• classification: a category into which something is put

You could say that products, jobs, scientific disciplines, processes, phenomena, etc are continually divided up into smaller parts or “conceptual boxes”. The consequence is that such societies become more complex: finding the right “box” and making choices are becoming increasingly laborous and burdensome.

Segmentation is one of the eight trends in TRIZ that predicts the future development of a system that could happen. Below some examples:

Sub-specialties of cardiology are developed along electrical properties of the heart, the use of ultrasound, catheters, and nuclear medicine.

In economics and marketing, product differentiation (or simply differentiation) is the process of distinguishing a product or service from others, to make it more attractive to a particular target market.

Some hundred years ago sport shoes were invented as an alternative of the rather rigid all-day-shoe of leather. Nowadays for nearly any sport there is a specialized shoe available, specifically designed for that sport.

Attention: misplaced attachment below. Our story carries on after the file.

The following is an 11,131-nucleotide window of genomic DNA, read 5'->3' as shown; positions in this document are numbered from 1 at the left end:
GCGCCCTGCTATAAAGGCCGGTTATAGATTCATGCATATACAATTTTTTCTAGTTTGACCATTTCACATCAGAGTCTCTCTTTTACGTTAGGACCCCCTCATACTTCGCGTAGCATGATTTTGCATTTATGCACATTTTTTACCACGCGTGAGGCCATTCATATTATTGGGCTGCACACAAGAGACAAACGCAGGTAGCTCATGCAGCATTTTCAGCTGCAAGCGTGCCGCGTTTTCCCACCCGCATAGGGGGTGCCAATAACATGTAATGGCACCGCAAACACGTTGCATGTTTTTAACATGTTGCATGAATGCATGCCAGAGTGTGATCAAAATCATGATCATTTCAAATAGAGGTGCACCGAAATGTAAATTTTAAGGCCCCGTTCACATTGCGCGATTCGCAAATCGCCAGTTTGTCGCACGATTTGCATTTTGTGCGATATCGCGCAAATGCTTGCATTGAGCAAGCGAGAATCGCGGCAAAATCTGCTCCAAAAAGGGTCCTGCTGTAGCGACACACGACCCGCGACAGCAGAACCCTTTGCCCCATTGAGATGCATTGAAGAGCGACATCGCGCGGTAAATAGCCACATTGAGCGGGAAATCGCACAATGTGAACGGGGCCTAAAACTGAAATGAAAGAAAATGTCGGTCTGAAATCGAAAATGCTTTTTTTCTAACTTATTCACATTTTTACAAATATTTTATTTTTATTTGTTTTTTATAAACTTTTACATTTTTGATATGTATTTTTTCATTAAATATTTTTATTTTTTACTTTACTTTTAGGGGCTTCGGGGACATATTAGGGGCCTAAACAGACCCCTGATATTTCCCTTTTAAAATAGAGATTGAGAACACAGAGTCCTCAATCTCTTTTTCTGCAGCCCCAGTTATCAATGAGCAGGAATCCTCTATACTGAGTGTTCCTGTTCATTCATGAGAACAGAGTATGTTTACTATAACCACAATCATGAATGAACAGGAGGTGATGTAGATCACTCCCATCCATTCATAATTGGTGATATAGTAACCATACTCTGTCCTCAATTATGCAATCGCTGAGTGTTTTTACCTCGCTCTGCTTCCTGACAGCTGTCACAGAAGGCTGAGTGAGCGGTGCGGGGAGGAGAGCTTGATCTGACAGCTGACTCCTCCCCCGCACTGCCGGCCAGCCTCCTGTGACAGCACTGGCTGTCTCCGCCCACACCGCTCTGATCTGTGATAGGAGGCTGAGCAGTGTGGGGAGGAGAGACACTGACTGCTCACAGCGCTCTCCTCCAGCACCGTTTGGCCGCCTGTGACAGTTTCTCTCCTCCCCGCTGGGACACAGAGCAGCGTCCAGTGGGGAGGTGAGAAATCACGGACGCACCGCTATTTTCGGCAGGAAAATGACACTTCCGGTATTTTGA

Sometimes the further segmentation reaches to the point of absurdity:


Market segmentation is a marketing strategy which involves dividing a broad target market into subsets.


Segmentation has been one of the strongest strategies in marketing as it is traditionally practiced. If you enter a new category, you attempt to create a product that is distinct from those already there, by carving out a niche. However, segmentation is a more-of-the-same strategy and could be easily counterproductive because it is based on the existing products and markets. Instead of fighting over an ever decreasing fragment of a market, by transforming a product enough to make it suitable to satisfy new or different needs, it is possible to create a new market. It is called lateral marketing.

The Diagnostic and Statistical Manual of Mental Disorders (DSM) offers a common language and standard criteria for the classification of mental disorders.The DSM-I, from 1952, listed 106; the DSM-III, from 1980, listed 265, and the current DSM-IV has 297 mental disorders. It means that over 5o% of all Americans will have a diagnosable mental illness in their lifetimes. It seems that “b0xing”and “sub-boxing” provoke their own dynamics, as explained in this interesting article: Abnormal is the New Normal by Robin S. Rosenberg


A Creative Random Visual Approach to Innovation